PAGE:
History stealing 2.0 - I know where you live
Tests with around 270,000 web users found that 76% were vulnerable to history stealing. They detected visits to an average of 62 pages from the most popular websites. The developers went to some lengths in compiling their list. They first added the addresses of more than 6,000 popular websites, news sites, adult sites, social networks and Wikileaks. Using these links, they crawled the sites for sub-pages, forms and images. For news sites, they also added recent RSS feeds for checking links.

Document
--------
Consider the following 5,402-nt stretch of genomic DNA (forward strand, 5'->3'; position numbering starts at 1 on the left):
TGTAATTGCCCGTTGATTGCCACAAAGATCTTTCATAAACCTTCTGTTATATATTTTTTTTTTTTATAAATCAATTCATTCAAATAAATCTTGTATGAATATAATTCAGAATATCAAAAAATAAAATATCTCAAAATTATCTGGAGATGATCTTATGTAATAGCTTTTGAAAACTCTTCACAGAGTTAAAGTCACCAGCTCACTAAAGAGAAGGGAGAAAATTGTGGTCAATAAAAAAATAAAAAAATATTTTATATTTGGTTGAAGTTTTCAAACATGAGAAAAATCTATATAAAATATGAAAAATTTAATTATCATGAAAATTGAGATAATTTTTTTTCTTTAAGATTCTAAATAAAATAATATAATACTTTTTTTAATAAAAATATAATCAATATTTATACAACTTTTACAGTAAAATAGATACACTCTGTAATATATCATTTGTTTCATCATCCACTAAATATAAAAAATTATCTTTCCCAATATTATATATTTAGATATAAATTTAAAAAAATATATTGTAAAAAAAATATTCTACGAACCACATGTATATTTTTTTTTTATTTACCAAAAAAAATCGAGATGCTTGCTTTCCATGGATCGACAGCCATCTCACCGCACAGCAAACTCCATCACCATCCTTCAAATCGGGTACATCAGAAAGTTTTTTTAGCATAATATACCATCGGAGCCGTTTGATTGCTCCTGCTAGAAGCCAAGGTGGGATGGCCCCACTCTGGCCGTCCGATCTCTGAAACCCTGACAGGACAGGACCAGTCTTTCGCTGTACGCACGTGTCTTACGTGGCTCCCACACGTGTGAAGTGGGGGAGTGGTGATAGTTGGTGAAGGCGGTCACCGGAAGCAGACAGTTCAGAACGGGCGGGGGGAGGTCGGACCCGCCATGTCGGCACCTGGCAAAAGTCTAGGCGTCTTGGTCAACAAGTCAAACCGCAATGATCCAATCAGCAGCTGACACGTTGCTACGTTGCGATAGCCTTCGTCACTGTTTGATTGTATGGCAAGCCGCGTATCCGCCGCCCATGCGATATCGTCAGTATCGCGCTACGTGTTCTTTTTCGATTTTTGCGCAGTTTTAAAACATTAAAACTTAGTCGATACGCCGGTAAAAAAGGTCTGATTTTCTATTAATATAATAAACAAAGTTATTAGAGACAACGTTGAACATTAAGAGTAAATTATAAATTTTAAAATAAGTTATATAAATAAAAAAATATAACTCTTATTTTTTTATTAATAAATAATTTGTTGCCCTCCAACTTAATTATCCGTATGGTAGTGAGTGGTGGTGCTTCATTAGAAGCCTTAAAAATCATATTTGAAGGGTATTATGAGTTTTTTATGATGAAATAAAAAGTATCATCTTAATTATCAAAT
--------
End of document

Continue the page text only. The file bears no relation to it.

They then added links to websites on which users frequently enter their postcode, such as weather sites. By testing a range of locations, they were able to detect postcodes in 9% of their tests – though these could of course have been postcodes for users' upcoming weekend breaks. Using the same technique, they tested a list of 10,000 words and phrases to see if they had been entered into Google or Bing.
The complete document is available online: "Feasibility and Real-World Implications of Web Browser History Detection"
- Indiscrete web browsers assist de-anonymisation, a report from The H.
- Attackers able to read out list of visited web pages, a report from The H.